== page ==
‘Not-Resolved’ Complaints Require Bill Of Rights Hearing

The Los Angeles Police Protective League (LAPPL) represents all police officers, detectives, sergeants, and lieutenants in the City of Los Angeles. The City is subject to California’s Public Safety Officers Procedural Bill of Rights, Section 3304 of which provides that any public safety officer who is denied a promotion on grounds other than merit or who received a “punitive action” is entitled to an administrative appeal. In turn, a “punitive action” is defined as “any action that may lead to dismissal, demotion, suspension, reduction in salary, written reprimand, or transfer for purposes of punishment.”

In the LAPD, an investigation of a complaint against an officer may result in a disposition of “Unfounded,” “Exonerated,” “Sustained,” “Sustained – No Penalties,” “Insufficient Evidence to Adjudicate,” or “Withdrawn by the Chief of Police.” If the investigation “discloses insufficient evidence to either prove or disprove clearly the allegations,” LAPD will categorize the allegations as “Not Resolved.”

LAPPL sued the City, contending that it was violating the Bill of Rights by not providing officers with administrative appeals before placing a “Not Resolved” resolution in their files. The California Court of Appeals agreed with LAPPL.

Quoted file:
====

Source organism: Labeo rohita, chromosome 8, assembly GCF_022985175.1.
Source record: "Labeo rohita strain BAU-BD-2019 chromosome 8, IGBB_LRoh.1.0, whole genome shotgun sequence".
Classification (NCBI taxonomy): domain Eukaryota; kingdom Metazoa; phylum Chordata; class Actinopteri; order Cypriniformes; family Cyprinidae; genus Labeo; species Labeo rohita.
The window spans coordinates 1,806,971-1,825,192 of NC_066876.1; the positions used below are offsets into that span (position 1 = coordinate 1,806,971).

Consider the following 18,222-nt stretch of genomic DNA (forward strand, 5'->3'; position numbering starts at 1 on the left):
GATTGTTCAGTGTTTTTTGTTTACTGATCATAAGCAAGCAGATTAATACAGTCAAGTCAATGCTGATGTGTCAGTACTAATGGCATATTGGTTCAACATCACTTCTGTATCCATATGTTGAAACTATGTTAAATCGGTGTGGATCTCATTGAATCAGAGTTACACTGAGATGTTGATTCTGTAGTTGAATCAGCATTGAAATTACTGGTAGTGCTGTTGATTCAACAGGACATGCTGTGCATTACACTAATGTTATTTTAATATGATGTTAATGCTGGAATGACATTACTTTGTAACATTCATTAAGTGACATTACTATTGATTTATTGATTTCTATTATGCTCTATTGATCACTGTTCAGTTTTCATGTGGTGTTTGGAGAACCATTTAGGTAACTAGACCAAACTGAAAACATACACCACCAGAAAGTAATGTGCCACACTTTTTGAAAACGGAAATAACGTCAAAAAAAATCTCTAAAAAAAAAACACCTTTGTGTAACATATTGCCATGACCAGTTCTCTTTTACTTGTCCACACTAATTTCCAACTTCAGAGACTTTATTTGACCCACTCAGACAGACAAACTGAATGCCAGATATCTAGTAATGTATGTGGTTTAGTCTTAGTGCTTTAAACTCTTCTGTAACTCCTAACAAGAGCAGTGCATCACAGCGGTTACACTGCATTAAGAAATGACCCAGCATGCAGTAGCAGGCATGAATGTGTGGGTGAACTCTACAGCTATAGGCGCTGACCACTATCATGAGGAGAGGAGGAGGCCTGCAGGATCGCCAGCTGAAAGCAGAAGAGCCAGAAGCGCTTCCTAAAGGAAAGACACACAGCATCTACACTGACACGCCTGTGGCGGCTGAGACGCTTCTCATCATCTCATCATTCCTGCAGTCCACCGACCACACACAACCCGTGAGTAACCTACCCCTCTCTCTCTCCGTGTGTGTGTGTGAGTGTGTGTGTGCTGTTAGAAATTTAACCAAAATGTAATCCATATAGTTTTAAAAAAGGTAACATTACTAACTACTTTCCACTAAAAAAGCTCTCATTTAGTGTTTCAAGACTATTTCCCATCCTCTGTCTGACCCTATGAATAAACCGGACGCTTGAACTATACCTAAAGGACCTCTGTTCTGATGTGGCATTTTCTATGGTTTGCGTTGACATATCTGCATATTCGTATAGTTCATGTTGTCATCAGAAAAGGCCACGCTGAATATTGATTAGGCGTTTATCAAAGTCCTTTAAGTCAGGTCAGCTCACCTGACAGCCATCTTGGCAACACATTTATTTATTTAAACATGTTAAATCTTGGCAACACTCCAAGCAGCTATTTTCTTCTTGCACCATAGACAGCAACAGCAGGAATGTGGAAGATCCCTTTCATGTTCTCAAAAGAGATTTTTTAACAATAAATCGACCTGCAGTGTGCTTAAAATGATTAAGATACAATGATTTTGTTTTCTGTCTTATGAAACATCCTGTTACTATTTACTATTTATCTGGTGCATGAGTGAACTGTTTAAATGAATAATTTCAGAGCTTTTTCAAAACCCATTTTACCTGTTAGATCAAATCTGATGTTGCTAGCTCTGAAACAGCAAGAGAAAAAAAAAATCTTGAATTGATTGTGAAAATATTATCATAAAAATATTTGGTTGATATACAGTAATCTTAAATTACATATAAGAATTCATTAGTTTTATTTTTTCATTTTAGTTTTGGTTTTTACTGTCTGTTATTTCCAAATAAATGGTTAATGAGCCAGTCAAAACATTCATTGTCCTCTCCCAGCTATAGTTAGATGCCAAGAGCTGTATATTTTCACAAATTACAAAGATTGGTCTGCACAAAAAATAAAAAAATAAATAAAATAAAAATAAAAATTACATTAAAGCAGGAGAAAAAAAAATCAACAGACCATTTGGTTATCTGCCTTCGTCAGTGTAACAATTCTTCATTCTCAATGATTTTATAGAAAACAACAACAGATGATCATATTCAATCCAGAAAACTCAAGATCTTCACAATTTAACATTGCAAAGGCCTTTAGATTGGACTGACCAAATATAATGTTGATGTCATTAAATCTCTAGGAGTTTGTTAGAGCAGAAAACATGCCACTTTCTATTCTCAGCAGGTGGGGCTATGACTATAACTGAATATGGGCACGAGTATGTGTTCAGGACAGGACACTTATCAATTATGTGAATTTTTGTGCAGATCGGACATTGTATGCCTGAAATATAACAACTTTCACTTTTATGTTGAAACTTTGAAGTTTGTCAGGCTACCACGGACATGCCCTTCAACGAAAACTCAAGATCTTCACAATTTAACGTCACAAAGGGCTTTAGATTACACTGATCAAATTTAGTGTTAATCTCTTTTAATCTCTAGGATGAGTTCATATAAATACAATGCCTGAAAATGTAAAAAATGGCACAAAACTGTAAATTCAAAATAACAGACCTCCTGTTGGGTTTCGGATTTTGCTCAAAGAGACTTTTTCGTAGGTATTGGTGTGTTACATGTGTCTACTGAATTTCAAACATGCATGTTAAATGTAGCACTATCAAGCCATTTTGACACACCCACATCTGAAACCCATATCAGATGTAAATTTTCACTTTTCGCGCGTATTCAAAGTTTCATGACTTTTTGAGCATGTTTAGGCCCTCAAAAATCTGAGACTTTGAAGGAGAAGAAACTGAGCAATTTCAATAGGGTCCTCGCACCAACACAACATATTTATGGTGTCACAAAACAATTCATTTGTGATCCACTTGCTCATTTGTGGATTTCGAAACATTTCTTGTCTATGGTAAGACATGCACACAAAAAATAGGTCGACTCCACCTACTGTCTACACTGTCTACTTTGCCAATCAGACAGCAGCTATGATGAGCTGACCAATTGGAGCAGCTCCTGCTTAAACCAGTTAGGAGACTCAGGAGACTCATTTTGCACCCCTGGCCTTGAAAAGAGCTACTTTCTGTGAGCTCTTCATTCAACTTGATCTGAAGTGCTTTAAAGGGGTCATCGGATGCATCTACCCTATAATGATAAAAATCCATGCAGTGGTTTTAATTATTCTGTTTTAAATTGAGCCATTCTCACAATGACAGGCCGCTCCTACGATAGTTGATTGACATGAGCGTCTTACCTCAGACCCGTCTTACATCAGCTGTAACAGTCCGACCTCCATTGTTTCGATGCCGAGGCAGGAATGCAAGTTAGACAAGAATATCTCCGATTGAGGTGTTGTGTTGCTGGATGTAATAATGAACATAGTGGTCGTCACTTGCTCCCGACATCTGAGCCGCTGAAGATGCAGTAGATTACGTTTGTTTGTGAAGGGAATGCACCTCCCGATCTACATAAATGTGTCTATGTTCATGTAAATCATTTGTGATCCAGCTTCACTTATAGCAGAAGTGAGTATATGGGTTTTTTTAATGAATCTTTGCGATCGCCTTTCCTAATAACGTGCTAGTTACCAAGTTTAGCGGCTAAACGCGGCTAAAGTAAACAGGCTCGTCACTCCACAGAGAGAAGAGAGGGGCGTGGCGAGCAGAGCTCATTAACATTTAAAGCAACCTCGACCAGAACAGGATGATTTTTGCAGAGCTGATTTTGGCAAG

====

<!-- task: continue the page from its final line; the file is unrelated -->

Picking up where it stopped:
The Court found that “in our prior cases, the considerations were whether the allegedly punitive action could be considered in future personnel decisions and whether it could impact the officer negatively. The test was not one of actual harm. The evidence relied upon in each of these cases did not consist of an officer’s declaration that punitive action had been taken, but instead came from Department superiors who admitted that the action might be considered in the future. Thus it is not necessary to show that an action will result or has resulted in adverse consequences, only that a possibility exists that it could.

“Here, the ‘Not Resolved’ adjudications are labels without explanation which could have negative consequences or may be misinterpreted. What LAPPL seeks to prevent is the possibility that a ‘Not Resolved’ adjudication is viewed together with other ‘Not Resolved’ adjudications, creating the inference that there must be some truth to the allegations. We therefore do not agree with the City that the use of the classification can only be evaluated on an individual basis.

“It is incorrect that attempts do not constitute ‘punitive action, and do not trigger the right of administrative appeal. Section 3304 does not require the actual occurrence of an adverse employment action to allow police officers to administratively appeal the adjudication. ‘Punitive action’ under Section 3304 has been interpreted to mean ‘any action that may lead to dismissal, demotion, suspension, reduction in salary, written reprimand, or transfer for purposes of punishment.’ In LAPD, ‘Not Resolved’ adjudications are used to establish a pattern of conduct by the police officers under scrutiny. Thus, ‘Not Resolved’ adjudications ‘may lead to’ consequences enumerated in section 3304. As such, ‘Not Resolved’ adjudications are ‘punitive actions,’ entitling police officers to appeal under the law.”

Los Angeles Police Protective League v. City of Los Angeles, 2013 WL 6073501 (Cal. App. 2013).